Supreme Court says mifepristone can stay – for now

Mifepristone box from Danco Laboratories

After weeks of tension, the Supreme Court decided mifepristone can stay… for now.

On the evening of April 21, the Supreme Court ruled the drug would remain available during the appeals process, sending the headline-dominating Texas case back to the U.S. Court of Appeals for the Fifth Circuit.

Here’s what happened and the biotech industry’s response.

The latest news on mifepristone

The mifepristone abortion pill was approved by the U.S. Food and Drug Administration (FDA) in 2000. Study after study has shown it is safe and effective.

However, U.S. District Judge Matthew Kacsmaryk in Amarillo, Texas, placed the hold on the drug on April 7 in an attempt to undermine its FDA’s approval. In response, U.S. District Judge Thomas O. Rice in Washington State issued a competing injunction blocking the FDA from changing the status quo.

The past two weeks have been tense as outcomes were up in the air.

Following an emergency review, the Supreme Court deferred the case to the 5th U.S. Circuit Court of Appeals, set to hear oral arguments on May 17.

What’s next for mifepristone in the courts?

Regardless of the outcome of the appeals process, it is highly likely the case will ultimately return to the SupremeCourt, with a potential ruling in the upcoming term.

President Biden has issued several statements on the case, including his support of the FDA and their rulings on the drug.

“I continue to stand by FDA’s evidence-based approval of mifepristone, and my Administration will continue to defend FDA’s independent, expert authority to review, approve, and regulate a wide range of prescription drugs,” he said.

Following the Supreme Court’s ruling, Biotechnology Innovation Organization (BIO) CEO Rachel King stated, “Today’s decision is an important development for patients and for ensuring access to approved medicines. However, we must redouble our efforts to preserve and protect the FDA’s long-standing role as the authority in determining the safety and efficacy of medicines.”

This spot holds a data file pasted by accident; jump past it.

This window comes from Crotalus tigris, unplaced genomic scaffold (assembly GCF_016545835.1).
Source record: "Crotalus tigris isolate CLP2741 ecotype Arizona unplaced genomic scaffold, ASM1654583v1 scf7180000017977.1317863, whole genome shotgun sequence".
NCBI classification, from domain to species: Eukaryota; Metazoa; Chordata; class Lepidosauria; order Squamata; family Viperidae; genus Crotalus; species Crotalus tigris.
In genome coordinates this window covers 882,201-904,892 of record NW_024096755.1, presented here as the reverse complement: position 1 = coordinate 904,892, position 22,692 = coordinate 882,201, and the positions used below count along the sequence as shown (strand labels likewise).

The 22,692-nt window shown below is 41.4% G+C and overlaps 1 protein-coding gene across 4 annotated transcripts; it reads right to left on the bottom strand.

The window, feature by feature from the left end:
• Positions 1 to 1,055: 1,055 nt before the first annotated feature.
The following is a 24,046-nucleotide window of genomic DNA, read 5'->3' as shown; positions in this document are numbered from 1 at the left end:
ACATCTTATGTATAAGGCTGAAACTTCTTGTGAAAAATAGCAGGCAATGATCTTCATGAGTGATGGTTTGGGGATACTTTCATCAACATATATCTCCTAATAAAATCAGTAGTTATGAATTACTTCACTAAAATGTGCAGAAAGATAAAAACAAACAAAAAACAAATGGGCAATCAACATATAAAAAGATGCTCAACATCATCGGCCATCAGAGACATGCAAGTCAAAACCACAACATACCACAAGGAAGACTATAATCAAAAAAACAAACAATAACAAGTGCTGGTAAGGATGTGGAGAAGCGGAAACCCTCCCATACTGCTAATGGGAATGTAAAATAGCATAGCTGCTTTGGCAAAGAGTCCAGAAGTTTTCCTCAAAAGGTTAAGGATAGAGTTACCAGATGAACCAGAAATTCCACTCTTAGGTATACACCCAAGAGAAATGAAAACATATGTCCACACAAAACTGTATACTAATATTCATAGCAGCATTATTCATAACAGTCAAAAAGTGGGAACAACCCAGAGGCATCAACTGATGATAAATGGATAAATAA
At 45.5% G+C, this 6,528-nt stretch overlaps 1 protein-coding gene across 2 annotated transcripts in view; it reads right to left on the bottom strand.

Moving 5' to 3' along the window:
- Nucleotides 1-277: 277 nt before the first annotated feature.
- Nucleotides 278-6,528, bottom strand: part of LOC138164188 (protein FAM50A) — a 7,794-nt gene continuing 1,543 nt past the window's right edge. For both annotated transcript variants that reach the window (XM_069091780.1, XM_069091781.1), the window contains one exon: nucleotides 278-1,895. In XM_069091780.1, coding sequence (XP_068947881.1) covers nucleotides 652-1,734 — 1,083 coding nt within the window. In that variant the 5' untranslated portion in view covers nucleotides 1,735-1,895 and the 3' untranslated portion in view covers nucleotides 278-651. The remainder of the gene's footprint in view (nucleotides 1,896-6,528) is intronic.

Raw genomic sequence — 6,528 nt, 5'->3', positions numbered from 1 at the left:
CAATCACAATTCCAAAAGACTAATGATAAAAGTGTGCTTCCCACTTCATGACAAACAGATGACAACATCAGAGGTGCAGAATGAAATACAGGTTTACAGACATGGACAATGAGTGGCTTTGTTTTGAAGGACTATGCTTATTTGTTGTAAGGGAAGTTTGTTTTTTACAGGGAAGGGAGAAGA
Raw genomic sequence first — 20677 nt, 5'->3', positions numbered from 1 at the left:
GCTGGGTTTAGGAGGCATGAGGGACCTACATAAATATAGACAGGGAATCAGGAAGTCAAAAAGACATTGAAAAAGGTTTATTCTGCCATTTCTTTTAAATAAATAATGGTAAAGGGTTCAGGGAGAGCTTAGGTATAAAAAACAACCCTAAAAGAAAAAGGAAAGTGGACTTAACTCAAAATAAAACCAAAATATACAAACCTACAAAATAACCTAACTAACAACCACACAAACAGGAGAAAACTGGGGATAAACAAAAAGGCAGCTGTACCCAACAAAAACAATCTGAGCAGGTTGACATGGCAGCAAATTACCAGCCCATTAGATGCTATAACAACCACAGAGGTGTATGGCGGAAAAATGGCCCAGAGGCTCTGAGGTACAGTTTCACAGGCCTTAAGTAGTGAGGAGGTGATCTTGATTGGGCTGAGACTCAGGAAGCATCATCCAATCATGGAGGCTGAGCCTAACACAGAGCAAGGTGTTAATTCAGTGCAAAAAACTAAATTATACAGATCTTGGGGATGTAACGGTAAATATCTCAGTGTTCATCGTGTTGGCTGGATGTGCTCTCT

King also expresses her concern over medical competence within the courts.

“As legal and medical experts have noted, the courts do not have the expertise or medical training to make these types of complex scientific determinations. At BIO, we will continue to organize and mobilize on behalf of patients and will work tirelessly to ensure that regulatory decision-making is grounded in scientific and medical expertise,” she said.

Why the mifepristone case matters to future drugs

BIO has stated over the past weeks that the ban on mifepristone will threaten the FDA’s credibility.

John Murphy, Chief Policy Officer of BIO, stated that the courts have the right to judicial review over the FDA; however, the courts lack the medical and scientific expertise to make such claims as in this case.

“We don’t think FDA decisions are above judicial review,” he said. “In fact, judicial review is a good check on agency power. But what is concerning are aspects of the judge’s ruling that question the scientific and risk determinations made by FDA. And that is an area that I think for the biotech industry is very problematic.”

On April 12, BIO joined an amicus brief calling for the suspension of the Texas ruling. Read more about this on Bio.News.

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